Ever since X-Men vs. Street Fighter way back in the 1990s, Capcom knows its fans want to be able to fight Ryu with Wolverine. As popularity increased, Capcom expanded the roles from just X-Men and Street Fighter to include various characters from the Marvel and Capcom line up.
Ultimate Marvel vs. Capcom 3 (UMvC3) builds upon that initial idea of “what if X fought Y?” As a launch title for the PlayStation Vita, UMvC3 allows you to experience the thrills and enjoyment of the series on the go.
With 36 playable characters, there's no shortage of choice for fans of either company. Each battle is a three versus three fight where players can switch characters in and out in real time. Special combos, juggles and ultimate abilities will vary by team, so selecting a team where each of the characters complement each other can go a long way and provides a level of strategy in each match. While there are definitely better combinations of characters, even novices with no knowledge or experience can pick any three members and still not be at a huge disadvantage. There is a certain level of imbalance that results in a few characters being overpowered, but nothing game-breaking.
In terms of actual combat and flow of the fights, it's less technical than some of Capcom's other fighters, so if you're new to fighting games or don’t enjoy technical titles, you likely could still pick this up and enjoy the combat.
Certain offline game modes even allow you to choose between Simple or Normal combat styles. Simple mode allows combatants to mash all the buttons and watch the combos fly. Selecting either style makes for extremely smooth and responsive controls; even with the limited degree of motion with the Vita’s analogue stick, combos and character control come out extremely fluidly.
New to the Vita edition of UMvC3 is the Touch mode in offline play. As it sounds, Touch mode will let players use the touch screen to beat their opponents with a barrage of swipes and taps of a finger. While this feature is great for individuals who don’t generally find fighters in their stack of games, moderate to hardcore fans will likely skip this feature entirely as there's next-to no challenge involved.
Taking advantage of the Vita’s wealth of control schemes, owners of the PS3 edition of UMvC3 will be able to use their Vita to control the fight on their consoles. While this is an extremely cool feature to show off to friends, the only ‘advantage’ associated with this mode is the ability to activate certain special abilities and team member swaps with the touch of a screen rather than a press of a button.
In addition to standard arcade, training, and mission modes, UMvC3 contains a unique style of fighting in a mode called Heroes & Heralds. In this mode, you’ll use collected cards with abilities to help the characters in battle. After creating a deck of three cards, you’ll go against the opposing team in the fight of good vs. evil, and defeating certain teams unlocks certain new opponents. While this mode has a steep learning curve, it's extremely addictive once mastered.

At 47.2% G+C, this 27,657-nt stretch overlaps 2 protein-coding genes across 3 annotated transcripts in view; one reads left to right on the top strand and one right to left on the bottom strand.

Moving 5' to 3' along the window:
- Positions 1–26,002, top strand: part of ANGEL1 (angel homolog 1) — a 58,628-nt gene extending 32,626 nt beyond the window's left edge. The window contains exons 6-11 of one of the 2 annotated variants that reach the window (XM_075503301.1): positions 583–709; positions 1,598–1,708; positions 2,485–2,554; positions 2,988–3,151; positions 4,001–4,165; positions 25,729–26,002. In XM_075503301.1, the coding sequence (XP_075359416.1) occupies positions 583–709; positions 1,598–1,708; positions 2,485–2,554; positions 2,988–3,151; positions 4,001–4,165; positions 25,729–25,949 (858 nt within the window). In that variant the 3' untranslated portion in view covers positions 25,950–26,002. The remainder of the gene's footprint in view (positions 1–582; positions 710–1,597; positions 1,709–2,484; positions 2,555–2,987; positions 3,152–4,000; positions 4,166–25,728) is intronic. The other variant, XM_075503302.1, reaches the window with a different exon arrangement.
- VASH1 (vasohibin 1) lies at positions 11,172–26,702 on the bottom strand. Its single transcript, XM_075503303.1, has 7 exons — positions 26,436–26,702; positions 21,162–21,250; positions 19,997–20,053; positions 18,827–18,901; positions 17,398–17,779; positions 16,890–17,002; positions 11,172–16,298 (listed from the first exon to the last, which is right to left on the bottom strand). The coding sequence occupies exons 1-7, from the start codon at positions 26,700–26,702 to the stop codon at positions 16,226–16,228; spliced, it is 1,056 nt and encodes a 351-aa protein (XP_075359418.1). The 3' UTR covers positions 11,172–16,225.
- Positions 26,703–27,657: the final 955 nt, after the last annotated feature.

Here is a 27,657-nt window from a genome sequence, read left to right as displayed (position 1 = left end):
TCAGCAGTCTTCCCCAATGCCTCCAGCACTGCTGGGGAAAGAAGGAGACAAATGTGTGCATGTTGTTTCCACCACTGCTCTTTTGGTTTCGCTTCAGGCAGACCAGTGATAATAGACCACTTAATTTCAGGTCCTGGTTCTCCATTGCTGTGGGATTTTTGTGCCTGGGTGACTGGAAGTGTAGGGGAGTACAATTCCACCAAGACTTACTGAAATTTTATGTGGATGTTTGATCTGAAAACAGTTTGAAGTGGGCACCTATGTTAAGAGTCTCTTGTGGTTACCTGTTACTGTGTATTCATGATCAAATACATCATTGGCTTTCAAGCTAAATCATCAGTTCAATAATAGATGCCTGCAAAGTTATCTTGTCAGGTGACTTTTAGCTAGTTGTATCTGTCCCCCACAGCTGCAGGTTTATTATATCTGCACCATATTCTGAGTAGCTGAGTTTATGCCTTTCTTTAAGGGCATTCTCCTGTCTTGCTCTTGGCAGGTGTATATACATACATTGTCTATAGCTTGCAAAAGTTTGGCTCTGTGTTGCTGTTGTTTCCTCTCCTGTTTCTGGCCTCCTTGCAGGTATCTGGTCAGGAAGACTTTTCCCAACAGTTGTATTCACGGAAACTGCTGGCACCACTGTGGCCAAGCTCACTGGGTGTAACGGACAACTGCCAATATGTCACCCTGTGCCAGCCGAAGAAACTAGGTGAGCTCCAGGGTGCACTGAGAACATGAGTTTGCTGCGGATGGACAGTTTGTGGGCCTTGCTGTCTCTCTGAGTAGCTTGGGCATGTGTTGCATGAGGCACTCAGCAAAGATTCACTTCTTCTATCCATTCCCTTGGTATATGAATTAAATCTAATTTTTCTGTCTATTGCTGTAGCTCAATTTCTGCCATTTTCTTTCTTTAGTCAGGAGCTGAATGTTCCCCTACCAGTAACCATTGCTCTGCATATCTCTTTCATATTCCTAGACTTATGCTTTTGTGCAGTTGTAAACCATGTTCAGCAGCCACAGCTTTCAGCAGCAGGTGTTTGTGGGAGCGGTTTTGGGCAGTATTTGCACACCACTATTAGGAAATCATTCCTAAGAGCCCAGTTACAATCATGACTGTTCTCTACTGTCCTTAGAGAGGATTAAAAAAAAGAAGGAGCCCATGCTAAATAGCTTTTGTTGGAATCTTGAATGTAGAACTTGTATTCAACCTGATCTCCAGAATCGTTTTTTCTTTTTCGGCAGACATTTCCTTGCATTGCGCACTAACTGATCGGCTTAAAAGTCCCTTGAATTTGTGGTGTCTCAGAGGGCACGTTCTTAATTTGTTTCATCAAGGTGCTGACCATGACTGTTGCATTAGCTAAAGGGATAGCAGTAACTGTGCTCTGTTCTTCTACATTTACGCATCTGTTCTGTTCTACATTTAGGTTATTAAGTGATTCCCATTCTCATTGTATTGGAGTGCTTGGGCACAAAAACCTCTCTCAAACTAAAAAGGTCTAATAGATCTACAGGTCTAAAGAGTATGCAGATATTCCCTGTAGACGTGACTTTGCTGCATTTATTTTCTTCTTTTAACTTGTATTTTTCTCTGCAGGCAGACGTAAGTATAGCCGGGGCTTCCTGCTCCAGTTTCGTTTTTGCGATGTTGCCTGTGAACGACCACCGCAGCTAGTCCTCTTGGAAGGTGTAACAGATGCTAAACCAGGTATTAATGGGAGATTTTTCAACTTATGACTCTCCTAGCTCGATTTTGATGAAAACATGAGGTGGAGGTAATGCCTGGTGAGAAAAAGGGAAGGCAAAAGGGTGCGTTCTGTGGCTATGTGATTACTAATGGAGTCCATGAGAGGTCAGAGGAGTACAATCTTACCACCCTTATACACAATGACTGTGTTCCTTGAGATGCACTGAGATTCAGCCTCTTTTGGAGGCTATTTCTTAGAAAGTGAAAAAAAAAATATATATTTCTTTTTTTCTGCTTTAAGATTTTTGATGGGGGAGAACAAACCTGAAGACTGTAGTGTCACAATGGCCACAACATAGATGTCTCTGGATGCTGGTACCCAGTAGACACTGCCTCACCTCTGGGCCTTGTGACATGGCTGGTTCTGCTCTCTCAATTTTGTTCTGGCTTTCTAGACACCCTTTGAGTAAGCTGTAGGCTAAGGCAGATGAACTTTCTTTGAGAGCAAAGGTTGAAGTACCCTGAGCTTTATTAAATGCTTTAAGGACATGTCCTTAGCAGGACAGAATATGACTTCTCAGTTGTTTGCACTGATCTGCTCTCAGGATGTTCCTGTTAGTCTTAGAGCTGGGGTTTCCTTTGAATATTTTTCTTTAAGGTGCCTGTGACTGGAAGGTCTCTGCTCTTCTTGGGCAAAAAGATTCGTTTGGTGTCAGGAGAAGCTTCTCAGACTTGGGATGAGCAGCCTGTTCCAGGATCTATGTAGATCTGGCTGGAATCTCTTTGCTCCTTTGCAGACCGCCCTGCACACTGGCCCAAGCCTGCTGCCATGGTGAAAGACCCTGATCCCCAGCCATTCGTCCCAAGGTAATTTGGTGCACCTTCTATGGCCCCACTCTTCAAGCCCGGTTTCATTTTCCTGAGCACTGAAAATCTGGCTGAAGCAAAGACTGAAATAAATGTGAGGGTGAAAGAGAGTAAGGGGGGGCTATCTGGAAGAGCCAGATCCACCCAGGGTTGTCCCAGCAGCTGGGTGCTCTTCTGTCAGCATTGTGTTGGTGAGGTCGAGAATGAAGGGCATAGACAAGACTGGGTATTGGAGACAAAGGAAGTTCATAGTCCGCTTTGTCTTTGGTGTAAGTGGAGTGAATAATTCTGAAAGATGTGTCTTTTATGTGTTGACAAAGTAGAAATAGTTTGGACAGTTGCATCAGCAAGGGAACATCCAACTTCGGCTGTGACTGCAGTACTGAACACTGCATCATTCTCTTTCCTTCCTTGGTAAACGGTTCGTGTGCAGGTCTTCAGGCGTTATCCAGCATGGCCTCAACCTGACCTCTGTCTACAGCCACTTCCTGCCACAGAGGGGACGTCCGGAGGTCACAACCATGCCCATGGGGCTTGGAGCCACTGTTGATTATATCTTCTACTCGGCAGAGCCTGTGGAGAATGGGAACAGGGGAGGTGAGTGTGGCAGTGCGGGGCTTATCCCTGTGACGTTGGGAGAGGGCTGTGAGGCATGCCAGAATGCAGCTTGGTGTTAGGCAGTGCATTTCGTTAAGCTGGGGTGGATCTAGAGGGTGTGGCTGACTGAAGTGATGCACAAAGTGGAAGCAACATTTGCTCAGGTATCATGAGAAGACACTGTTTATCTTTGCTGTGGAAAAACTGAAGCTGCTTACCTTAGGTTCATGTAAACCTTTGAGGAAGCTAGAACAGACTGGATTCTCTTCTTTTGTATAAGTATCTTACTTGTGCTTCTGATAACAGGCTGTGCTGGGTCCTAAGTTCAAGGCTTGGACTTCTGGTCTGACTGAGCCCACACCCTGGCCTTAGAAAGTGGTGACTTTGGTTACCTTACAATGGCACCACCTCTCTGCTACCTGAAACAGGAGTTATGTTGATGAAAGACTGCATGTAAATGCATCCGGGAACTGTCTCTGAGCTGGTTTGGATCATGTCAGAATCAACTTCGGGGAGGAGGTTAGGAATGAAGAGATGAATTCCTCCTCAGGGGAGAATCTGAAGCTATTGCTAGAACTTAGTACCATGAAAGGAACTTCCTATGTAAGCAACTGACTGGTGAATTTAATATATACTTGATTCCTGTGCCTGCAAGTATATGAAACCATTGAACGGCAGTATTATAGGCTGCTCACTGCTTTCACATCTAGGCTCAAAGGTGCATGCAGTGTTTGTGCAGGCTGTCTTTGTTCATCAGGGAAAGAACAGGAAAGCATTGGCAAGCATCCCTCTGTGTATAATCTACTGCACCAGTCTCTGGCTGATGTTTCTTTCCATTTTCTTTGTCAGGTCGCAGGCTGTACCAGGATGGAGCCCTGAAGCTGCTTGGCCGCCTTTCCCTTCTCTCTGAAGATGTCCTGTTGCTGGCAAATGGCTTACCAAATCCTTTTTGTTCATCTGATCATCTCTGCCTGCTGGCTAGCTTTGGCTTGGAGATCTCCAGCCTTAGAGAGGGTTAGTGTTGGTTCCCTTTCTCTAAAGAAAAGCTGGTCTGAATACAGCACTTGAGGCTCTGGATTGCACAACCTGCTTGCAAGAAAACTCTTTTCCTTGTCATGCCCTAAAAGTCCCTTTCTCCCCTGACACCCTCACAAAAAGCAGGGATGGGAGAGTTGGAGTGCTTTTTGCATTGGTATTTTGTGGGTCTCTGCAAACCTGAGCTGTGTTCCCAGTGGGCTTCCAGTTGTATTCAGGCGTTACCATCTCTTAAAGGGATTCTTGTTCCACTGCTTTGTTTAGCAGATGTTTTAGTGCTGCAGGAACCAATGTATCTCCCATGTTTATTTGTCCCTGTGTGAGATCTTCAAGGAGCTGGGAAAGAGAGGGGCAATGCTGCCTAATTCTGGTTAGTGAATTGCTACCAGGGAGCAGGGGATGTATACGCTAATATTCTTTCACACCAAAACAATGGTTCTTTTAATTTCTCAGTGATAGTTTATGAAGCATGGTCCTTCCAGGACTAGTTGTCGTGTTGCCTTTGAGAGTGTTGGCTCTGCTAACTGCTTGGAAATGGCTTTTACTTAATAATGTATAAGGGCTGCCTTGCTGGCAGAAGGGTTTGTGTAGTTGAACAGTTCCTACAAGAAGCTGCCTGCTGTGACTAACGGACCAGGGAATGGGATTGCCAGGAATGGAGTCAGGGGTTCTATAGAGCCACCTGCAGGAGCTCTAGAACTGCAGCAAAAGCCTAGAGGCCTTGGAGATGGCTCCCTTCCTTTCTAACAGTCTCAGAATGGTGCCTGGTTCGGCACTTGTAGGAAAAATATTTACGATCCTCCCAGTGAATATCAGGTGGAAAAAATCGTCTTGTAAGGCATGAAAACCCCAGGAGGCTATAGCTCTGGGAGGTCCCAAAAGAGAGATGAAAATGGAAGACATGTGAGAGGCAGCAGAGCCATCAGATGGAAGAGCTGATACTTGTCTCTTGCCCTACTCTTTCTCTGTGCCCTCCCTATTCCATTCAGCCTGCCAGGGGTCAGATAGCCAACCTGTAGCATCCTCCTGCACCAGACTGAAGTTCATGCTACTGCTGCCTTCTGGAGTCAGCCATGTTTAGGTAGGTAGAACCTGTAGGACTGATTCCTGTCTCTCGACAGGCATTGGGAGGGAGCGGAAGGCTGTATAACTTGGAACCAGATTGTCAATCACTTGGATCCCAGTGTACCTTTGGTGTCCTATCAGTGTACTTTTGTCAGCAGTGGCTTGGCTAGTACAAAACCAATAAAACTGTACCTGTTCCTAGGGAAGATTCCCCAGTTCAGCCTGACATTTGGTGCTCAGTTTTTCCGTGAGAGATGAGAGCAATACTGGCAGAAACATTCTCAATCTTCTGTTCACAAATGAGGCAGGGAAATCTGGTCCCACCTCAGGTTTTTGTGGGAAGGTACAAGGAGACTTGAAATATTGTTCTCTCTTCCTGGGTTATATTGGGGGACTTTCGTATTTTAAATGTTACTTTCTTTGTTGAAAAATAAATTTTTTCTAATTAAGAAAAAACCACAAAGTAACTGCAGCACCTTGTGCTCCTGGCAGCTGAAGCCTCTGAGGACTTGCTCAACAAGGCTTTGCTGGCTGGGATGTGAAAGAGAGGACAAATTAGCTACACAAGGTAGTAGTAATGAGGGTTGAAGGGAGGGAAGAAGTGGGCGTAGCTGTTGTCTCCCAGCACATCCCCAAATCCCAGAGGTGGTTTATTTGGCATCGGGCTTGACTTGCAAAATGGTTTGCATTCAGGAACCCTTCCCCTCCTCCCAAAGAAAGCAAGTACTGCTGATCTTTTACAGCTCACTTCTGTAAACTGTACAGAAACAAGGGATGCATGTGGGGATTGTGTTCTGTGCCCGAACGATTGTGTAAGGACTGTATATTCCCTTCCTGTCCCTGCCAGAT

The Vita edition offers the ability to save and replay online fights, too. While it seems like a minor addition, it greatly helps individuals learn from their mistakes if they take the time to study each hit and combo. Similar to the console game, one can also join only play as a spectator to watch random strangers or friends battle it out.
Matches run incredibly smoothly without slowdown and Vita's OLED display makes the game look arguably better than the console versions. Colours are bright, blacks are black and action is as smooth as ever. The sound effects are set to a great soundtrack and Capcom even included the ability to alternate between English or Japanese voices in certain characters.
Online play only works using Wi-Fi and can sometimes be difficult to find decent matches. Without really stable connections for both players, matches become frustrating to play as slow down and input lag rear their ugly heads. While this is more of a problem with individual connection speeds, any fighting fans will know it’s enough to ruin online play.
Online play offers some of the same modes as offline, including Heroes & Heralds. Similar to other modern Capcom fighters, each player has a unique player card that can be customised with hundreds of titles and avatars. Unlocking all of these is no easy task for even the best fighters, but offers a considerable amount of fun for collectors. Other than titles and avatars, gamers can unlock movies, character story endings, bios, artwork, and costumes, with the ability to share costumes using Near.
UMvC3 on Vita is near-identical to the console editions, so if you already own it at home there isn’t much more here to warrant a purchase. Anyone looking to get into the fighting genre would fare well here: it's not too technical at first, but offers enough gameplay and modes to turn you into a combo-mashing pro while keeping you entertained. Fighting fans looking for a technical game might want to look at the more demanding Blazblue: Continuum Shift Extend for their fix.